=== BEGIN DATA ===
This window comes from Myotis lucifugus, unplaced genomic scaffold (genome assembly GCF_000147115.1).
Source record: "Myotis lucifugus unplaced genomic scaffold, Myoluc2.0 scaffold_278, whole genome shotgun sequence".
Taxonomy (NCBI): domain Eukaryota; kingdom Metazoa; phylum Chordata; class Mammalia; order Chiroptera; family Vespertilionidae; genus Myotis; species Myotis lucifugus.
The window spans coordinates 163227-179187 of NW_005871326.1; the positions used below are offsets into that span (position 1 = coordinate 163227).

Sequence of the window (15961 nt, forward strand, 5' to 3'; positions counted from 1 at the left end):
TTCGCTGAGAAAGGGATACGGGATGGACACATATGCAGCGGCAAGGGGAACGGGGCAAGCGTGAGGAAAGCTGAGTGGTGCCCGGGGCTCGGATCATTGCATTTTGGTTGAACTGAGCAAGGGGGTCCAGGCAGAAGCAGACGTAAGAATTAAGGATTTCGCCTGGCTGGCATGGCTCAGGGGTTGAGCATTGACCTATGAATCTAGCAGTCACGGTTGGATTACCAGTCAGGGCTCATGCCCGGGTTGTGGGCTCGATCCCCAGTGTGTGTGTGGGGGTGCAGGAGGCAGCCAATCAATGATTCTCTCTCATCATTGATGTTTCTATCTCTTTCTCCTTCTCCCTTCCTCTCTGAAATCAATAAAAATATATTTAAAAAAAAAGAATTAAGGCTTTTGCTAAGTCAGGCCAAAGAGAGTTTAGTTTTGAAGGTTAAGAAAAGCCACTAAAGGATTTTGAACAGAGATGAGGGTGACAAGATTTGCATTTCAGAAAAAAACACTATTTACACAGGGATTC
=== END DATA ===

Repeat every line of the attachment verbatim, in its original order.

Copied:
This window comes from Myotis lucifugus, unplaced genomic scaffold (genome assembly GCF_000147115.1).
Source record: "Myotis lucifugus unplaced genomic scaffold, Myoluc2.0 scaffold_278, whole genome shotgun sequence".
Taxonomy (NCBI): domain Eukaryota; kingdom Metazoa; phylum Chordata; class Mammalia; order Chiroptera; family Vespertilionidae; genus Myotis; species Myotis lucifugus.
The window spans coordinates 163227-179187 of NW_005871326.1; the positions used below are offsets into that span (position 1 = coordinate 163227).

Sequence of the window (15961 nt, forward strand, 5' to 3'; positions counted from 1 at the left end):
TTCGCTGAGAAAGGGATACGGGATGGACACATATGCAGCGGCAAGGGGAACGGGGCAAGCGTGAGGAAAGCTGAGTGGTGCCCGGGGCTCGGATCATTGCATTTTGGTTGAACTGAGCAAGGGGGTCCAGGCAGAAGCAGACGTAAGAATTAAGGATTTCGCCTGGCTGGCATGGCTCAGGGGTTGAGCATTGACCTATGAATCTAGCAGTCACGGTTGGATTACCAGTCAGGGCTCATGCCCGGGTTGTGGGCTCGATCCCCAGTGTGTGTGTGGGGGTGCAGGAGGCAGCCAATCAATGATTCTCTCTCATCATTGATGTTTCTATCTCTTTCTCCTTCTCCCTTCCTCTCTGAAATCAATAAAAATATATTTAAAAAAAAAGAATTAAGGCTTTTGCTAAGTCAGGCCAAAGAGAGTTTAGTTTTGAAGGTTAAGAAAAGCCACTAAAGGATTTTGAACAGAGATGAGGGTGACAAGATTTGCATTTCAGAAAAAAACACTATTTACACAGGGATTC